Title:
Vehicular Computer System With Independent Multiplexed Video Capture Subsystem
Kind Code:
A1


Abstract:
A vehicular computer system comprising a primary processing subsystem adapted to provide a first graphics output stream; a video capture subsystem adapted to provide a second graphics output stream; a storage multiplexer connected to the primary processing subsystem and the video capture subsystem; and non-volatile storage accessible through the storage multiplexer by the primary processing subsystem and the video capture subsystem. Another aspect of the present invention comprises an enclosure housing these elements and a display means defining a portion of the exterior surface of the enclosure.



Inventors:
Whittaker, John (Seguin, TX, US)
Application Number:
11/939278
Publication Date:
05/14/2009
Filing Date:
11/13/2007
Primary Class:
Other Classes:
348/148
International Classes:
B60Q1/00; H04N7/18
View Patent Images:
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Primary Examiner:
FAN, HUA
Attorney, Agent or Firm:
Gunn, Lee & Cave, P.C. (San Antonio, TX, US)
Claims:
I claim:

1. A computer system for use in an emergency response vehicle, the system comprising: a primary processing subsystem having a primary processor, said primary processing subsystem adapted to provide a first graphics output stream; a video capture subsystem having a video capture processor and non-volatile memory, said video capture subsystem in communication with said primary processing subsystem and adapted to provide a second graphics output stream; a storage multiplexer connected to said primary processing subsystem and said video capture subsystem; a non-volatile storage device accessible by said primary processing subsystem and said video capture subsystem through said storage multiplexer; a display multiplexer subsystem coupled to said primary processing subsystem and said video capture subsystem for receiving at least two graphics output streams and providing a multiplexed graphics output stream; an enclosure housing said primary processing subsystem, said video capture subsystem, said storage multiplexer, said display multiplexer subsystem, and said non-volatile storage device; and display means connected to said display multiplexer subsystem for displaying a multiplexed graphics output stream, said display means defining a portion of the exterior surface of said enclosure.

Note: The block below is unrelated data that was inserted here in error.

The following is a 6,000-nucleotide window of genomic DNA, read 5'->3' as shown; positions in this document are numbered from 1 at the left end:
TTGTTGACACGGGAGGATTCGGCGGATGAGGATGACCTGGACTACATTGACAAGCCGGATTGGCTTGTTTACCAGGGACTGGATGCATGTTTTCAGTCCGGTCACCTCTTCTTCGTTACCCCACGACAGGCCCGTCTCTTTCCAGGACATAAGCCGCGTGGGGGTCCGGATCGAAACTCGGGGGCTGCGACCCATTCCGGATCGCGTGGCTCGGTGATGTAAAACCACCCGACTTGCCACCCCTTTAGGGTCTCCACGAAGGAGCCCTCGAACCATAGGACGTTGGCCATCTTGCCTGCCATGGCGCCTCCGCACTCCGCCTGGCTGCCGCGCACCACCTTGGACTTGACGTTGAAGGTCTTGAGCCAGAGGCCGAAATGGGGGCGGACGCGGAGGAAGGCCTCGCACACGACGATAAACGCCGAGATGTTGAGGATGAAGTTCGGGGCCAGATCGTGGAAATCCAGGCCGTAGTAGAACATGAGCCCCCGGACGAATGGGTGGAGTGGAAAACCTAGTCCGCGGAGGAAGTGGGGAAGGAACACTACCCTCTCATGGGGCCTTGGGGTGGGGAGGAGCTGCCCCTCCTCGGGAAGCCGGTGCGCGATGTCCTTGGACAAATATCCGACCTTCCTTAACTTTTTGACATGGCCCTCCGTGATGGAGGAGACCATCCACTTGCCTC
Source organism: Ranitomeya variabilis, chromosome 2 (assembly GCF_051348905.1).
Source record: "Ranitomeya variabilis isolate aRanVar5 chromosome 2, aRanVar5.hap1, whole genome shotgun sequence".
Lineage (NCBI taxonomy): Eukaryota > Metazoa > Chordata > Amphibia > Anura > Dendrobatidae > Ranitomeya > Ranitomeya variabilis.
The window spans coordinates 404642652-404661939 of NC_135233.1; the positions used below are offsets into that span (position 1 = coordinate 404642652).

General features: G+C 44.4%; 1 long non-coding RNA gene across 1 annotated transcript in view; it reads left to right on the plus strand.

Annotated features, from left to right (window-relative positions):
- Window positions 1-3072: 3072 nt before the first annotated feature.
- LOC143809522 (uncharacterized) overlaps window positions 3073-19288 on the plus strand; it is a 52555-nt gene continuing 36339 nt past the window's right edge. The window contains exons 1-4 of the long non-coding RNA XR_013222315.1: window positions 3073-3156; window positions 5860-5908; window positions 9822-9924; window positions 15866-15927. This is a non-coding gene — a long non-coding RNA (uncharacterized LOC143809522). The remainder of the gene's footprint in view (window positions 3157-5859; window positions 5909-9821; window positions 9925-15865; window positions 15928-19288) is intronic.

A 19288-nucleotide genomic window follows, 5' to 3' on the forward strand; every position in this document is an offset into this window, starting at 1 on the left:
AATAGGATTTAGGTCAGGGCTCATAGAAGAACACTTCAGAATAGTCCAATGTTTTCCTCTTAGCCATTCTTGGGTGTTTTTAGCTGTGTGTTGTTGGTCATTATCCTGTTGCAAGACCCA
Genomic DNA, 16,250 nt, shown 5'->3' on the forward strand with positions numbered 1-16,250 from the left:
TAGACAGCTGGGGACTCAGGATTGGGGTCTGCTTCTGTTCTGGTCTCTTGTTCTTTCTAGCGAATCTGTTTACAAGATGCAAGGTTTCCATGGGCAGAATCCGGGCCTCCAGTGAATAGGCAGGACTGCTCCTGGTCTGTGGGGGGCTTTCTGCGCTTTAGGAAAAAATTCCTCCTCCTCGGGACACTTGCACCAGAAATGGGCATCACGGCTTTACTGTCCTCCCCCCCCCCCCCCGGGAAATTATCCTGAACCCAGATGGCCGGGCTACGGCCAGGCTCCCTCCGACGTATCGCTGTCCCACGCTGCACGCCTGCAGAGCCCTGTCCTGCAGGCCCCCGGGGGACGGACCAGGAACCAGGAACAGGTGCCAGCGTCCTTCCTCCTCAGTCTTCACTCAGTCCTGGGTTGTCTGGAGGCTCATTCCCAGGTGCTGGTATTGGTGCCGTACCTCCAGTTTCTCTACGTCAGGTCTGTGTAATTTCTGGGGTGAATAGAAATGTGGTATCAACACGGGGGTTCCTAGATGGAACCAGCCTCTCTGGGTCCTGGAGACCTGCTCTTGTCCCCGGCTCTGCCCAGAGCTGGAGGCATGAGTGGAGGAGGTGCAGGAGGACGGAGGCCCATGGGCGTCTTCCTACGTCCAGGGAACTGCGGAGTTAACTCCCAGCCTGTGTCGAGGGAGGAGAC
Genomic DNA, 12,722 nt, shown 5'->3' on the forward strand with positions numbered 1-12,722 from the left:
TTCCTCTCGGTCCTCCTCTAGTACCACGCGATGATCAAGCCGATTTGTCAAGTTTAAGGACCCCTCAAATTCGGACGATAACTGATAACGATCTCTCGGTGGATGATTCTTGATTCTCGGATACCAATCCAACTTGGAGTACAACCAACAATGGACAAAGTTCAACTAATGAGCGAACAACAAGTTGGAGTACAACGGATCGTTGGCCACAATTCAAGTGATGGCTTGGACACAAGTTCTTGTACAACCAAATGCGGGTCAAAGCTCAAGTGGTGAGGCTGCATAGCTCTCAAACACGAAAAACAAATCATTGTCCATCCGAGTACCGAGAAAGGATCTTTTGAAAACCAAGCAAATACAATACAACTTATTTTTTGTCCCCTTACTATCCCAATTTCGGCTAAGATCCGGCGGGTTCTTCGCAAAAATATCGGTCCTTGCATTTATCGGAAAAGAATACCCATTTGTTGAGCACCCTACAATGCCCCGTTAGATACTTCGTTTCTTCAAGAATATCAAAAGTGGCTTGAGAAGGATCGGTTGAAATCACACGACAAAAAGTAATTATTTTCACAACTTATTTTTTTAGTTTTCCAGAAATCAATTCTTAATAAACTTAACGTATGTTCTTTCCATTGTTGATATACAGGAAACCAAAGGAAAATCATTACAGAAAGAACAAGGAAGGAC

2. The computer system of claim 1 further comprising a vehicle interface array connected to said primary processing subsystem and adapted to receive user input.

3. The computer system of claim 1 further comprising a sensory interface array connected to said video capture subsystem and adapted to receive sensory input.

4. The computer system of claim 1 further comprising a fingerprint scanner integrated into the exterior surface of said enclosure and connected to said primary processing subsystem.

5. The computer system of claim 1 further comprising a wireless networking module connected to said primary processing subsystem and housed within said enclosure.

6. The computer system of claim 1 further comprising a cellular data module connected to said primary processing subsystem and housed within said enclosure.

7. The computer system of claim 1 further comprising a GPS subsystem connected to said primary processing subsystem and said video capture subsystem and housed within said enclosure.

8. The computer system of claim 1 wherein said primary processing subsystem is in direct communication with said video capture subsystem.

9. The computer system of claim 1 further comprising an audio/visual input device.

10. A computer system for use in an emergency response vehicle, the system comprising: an enclosure having a body and a ribbed back panel fastenable thereto, said enclosure housing a primary processing subsystem, a video capture subsystem, a storage multiplexer, and a display multiplexer subsystem; display means for displaying a graphics output stream, said display means defining a portion of the exterior surface of said enclosure; a vented bulkhead fastened to the interior of said enclosure; a motherboard fastened to said vented bulkhead, said motherboard having a ventilation slot shaped to facilitate air circulation within said enclosure; a folded fin heatsink oriented over an air intake slot disposed through said enclosure to receive airflow therefrom or provide airflow thereto, said heatsink having a surface in contact with at least one of said primary processor and said video capture processor; a fingerprint scanner integrated into the exterior surface of said enclosure; and a cooling fan fastened to said enclosure and causing air to flow into the interior of said enclosure.